momentous events Random thoughts

The big countdown…

Hi. My name’s Ceridwyn and I’m a mother of a pre-teen.

143186839_5c9fad13cd_zI’ve never been one before. This journey I’m on, it’s brand new to me.
I’m in the middle of submitting forms for High School and finding those %^&* NAPLAN results from three years ago (seriously, three weekends worth of searching and not only am I majorly embarrassed about my pathetic filing abilities, but I’m also no closer to finding that rotten piece of paper!) and discussing graduation dresses and shoes and hairstyles and OMG some of her classmates are being ASKED OUT by others of her classmates and NO! I’m too young for this! (Yes, she’s too young for it too, but that’s beside the point – if I’m not careful and don’t stop the whole ‘growing up’ thing that she’s doing at the moment, next thing I know she’ll be driving and yelling at me that I don’t understand why she MUST be with this particular boyfriend or she’ll die…!)

Okay, freak out over. For now.

Yes. My firstborn, my baby girl, my Miss11 is rushing headlong to the end of the school year, to ‘graduation’ from Primary School (I still shake my head with how ridiculous that sounds) and into the big wide world of High School.

I’m not ready.

But I can’t let her know.

One of my greatest fears is that inadvertently, my fears become hers. My limitations, limit her. She catches, via osmosis or something, the idea that change is to be feared. That it’s more desirable to stay in the comfort zone, in the place where it’s cruizy and little challenges you.

So I’m finding that my head is high and my eyes are shining (at least, I’m hoping that the ‘eyes wide’ of fear is disguised in the brightness of excitement, or even the tears of emotion at my eldest approaching such a significant milestone.) Because we do this, don’t we? We wrestle our insecurities into submission so that we can prepare our children for the life we think they’ll need? Teach them discernment, teach them about resilience, and then watch from the sidelines as they make their debut and we’re relegated to the role of bystander?

So it’s happening. And I couldn’t stop it, even if I tried. Or, when I really think about it, even if I wanted to.

Because I do want her to graduate. IΒ do want her to experience High School – and everything beyond. I want her to have the best life that she possibly could. I want her to grab opportunities with both hands and hang on tight, and have the courage and the determination to see things through with HER head held high, and HER eyes bright and shining, knowing few regrets and happy with the person she is, and who she is becoming.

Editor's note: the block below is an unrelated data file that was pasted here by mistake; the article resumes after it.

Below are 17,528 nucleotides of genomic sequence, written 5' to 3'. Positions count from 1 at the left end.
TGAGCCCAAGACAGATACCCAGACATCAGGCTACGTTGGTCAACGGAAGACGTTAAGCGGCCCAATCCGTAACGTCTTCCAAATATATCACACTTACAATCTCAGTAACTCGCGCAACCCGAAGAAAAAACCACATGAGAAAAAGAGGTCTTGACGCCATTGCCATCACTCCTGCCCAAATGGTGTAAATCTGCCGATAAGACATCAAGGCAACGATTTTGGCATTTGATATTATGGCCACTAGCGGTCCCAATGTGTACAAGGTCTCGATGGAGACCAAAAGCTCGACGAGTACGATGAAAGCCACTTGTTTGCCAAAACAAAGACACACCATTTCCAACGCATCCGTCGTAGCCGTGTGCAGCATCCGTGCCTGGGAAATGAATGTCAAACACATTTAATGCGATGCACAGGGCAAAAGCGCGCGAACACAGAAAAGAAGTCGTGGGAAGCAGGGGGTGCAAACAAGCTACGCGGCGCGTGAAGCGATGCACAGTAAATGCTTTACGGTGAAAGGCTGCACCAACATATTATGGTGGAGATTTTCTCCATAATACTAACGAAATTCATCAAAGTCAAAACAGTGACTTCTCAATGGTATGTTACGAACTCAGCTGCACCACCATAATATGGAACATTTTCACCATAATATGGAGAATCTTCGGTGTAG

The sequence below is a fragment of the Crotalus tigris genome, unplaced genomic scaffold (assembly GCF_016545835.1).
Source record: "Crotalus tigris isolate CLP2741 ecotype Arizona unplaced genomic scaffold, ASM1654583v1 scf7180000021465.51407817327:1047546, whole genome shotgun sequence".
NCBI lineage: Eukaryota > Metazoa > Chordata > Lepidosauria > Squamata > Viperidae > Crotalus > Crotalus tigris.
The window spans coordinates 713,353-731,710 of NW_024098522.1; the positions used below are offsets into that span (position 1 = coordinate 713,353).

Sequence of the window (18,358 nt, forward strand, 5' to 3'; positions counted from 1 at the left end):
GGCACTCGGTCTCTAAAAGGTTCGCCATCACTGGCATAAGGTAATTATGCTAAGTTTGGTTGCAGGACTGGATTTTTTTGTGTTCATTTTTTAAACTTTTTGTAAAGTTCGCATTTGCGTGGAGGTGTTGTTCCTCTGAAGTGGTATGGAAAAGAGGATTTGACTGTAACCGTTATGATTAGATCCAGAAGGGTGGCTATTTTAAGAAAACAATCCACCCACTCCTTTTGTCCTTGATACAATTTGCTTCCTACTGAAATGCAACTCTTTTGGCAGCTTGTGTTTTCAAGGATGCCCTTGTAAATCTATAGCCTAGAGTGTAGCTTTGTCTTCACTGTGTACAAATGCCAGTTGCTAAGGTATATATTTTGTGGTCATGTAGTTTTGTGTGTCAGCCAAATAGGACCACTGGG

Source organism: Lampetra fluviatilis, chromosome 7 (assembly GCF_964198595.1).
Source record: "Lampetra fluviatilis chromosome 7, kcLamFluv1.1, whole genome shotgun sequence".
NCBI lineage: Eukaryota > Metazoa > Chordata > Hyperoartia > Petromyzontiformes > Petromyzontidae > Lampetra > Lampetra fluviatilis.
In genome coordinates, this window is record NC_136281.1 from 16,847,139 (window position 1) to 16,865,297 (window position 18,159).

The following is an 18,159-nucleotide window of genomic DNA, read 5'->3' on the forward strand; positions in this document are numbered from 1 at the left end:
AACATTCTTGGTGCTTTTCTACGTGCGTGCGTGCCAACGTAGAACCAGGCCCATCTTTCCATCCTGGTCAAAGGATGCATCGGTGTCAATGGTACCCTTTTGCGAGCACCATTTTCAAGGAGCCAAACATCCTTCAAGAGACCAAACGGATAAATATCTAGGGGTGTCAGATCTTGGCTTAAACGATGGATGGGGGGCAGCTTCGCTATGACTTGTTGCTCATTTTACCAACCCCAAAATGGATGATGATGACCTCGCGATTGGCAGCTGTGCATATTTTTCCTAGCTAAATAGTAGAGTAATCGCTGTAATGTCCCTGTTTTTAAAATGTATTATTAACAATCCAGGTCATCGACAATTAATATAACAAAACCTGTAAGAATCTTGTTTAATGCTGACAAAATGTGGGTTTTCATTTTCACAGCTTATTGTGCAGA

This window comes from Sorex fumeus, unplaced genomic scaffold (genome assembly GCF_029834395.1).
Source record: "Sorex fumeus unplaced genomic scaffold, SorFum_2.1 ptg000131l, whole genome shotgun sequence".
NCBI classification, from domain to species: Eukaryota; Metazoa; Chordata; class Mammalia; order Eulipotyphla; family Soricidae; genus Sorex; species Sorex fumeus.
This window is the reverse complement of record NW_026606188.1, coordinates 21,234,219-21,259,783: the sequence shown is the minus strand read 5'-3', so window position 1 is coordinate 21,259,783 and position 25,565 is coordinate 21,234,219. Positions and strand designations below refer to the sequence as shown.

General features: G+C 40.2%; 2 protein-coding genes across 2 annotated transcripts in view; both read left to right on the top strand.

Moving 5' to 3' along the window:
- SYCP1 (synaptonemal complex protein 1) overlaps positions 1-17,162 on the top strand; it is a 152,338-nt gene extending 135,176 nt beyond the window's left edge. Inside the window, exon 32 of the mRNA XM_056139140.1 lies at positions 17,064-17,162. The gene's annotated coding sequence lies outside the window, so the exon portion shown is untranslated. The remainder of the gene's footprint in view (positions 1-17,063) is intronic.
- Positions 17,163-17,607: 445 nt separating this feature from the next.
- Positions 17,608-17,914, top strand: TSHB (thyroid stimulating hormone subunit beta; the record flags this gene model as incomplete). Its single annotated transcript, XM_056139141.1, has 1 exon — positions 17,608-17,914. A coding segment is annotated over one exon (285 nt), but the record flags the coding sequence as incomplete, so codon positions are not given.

I know that she’ll do great.

Now just to get comfortable in this sideline chair of mine…

Have a great day, dear reader!

— KRidwyn

CC image courtesy David Goehring on Flickr

#blogjune Blogging challenges Reading

30 must-read books – #29

I remember being an angst-filled teen. Who doesn’t, right?

In hindsight though, it was pretty cruisy. I was fed, clothed, dry. I was educated – well! – and had people in my life who cared about me. The values and beliefs that I challenged, I didn’t challenge too far, because I was happy in them and they sat comfortably with me.


Ursula Le Guin’sΒ The Left Hand of Darkness took me aback, forced me to re-examine my opinions on gender and sex. It was, for me, the first time that I realised that a novel could do that, could stretch my mind in ways hitherto unforeseen.

What power there lies between the covers of a book!

And you, dear reader? What book first stretched your mind?

And, as always, have a fantabulous day!

— KRidwyn



#AtoZchallenge Blogging challenges Christianity More about me teaching

26 lessons from God’s metaphors: #7

As a teacher for *cough* over twenty *cough* years, I’ve had a few student teachers in that time. You know, the people who study ‘teaching’ at Uni, who come and practice teaching for a few weeks, or months, to learn the ropes of how a classroom operates. Or should.

Some of those student teachers were fantastic. Dedicated, willing to learn, like little sponges eager to hear and absorb ‘the pearls of wisdom that dropped from my lips’. (Ha! I just quoted from my own Film and TV teacher, from my own days as a Senior. She was a fervent teacher, Nicky Bricknell.)

Other student teachers? Not so much.

But when it boiled down to it, they weren’t in charge. I was. The responsibility for the cherubs in my classes lay entirely with me.

Likewise with God.

FullSizeRender (3)In the book of John, chapter 10, verses 11 to 14, Jesus says, “I am the good shepherd. The good shepherd lays down his life for the sheep. The hired hand is not the shepherd and does not own the sheep. So when he sees the wolf coming, he abandons the sheep and runs away. Then the wolf attacks the flock and scatters it. The man runs away because he is a hired hand and cares nothing for the sheep. I am the good shepherd; I know my sheep and my sheep know me.”

I like the idea that I’m not in the class where the student teacher has assumed entire responsibility. I’m in the class where my teacher is the Head Honcho. So I can be confident that my needs – all of them! – will be attended to. He’ll look after me, because I belong to Him.

And that’s my takeaway lesson for Day 7. Because God is the GOOD shepherd, I can be confident. (And if you’re interested in seeing what BAD shepherding is like, and how God feels about it, read Ezekiel 34. But be warned: He doesn’t like it!)

So on that note, have a great day, dear reader!

— KRidwyn

#AtoZchallenge Blogging challenges Christianity More about me Writing

26 lessons from God’s metaphors: #5

I’m fortunate enough to have two parents still married to each other. They’re in their seventies now; still healthy, still happy. My Mum is inspirational, and I love her to absolute bits, and I’ll post ‘why’ on here at some stage.

But this post is about my Dad.

I’ll be the first to admit, our relationship hasn’t always been smooth sailing. And some – maybe even most?! – of that, was my fault. But that’s life, and I’m older (and maybe wiser) now. And now, we’re doing well.

You see, my father’s a retired lecturer. His area of lecturing? English. Literature, and creative writing.

As in, yes. The same topic that has me up late nights, or in the early mornings, as I struggle with the whole “I want to be a published author” path I’m on.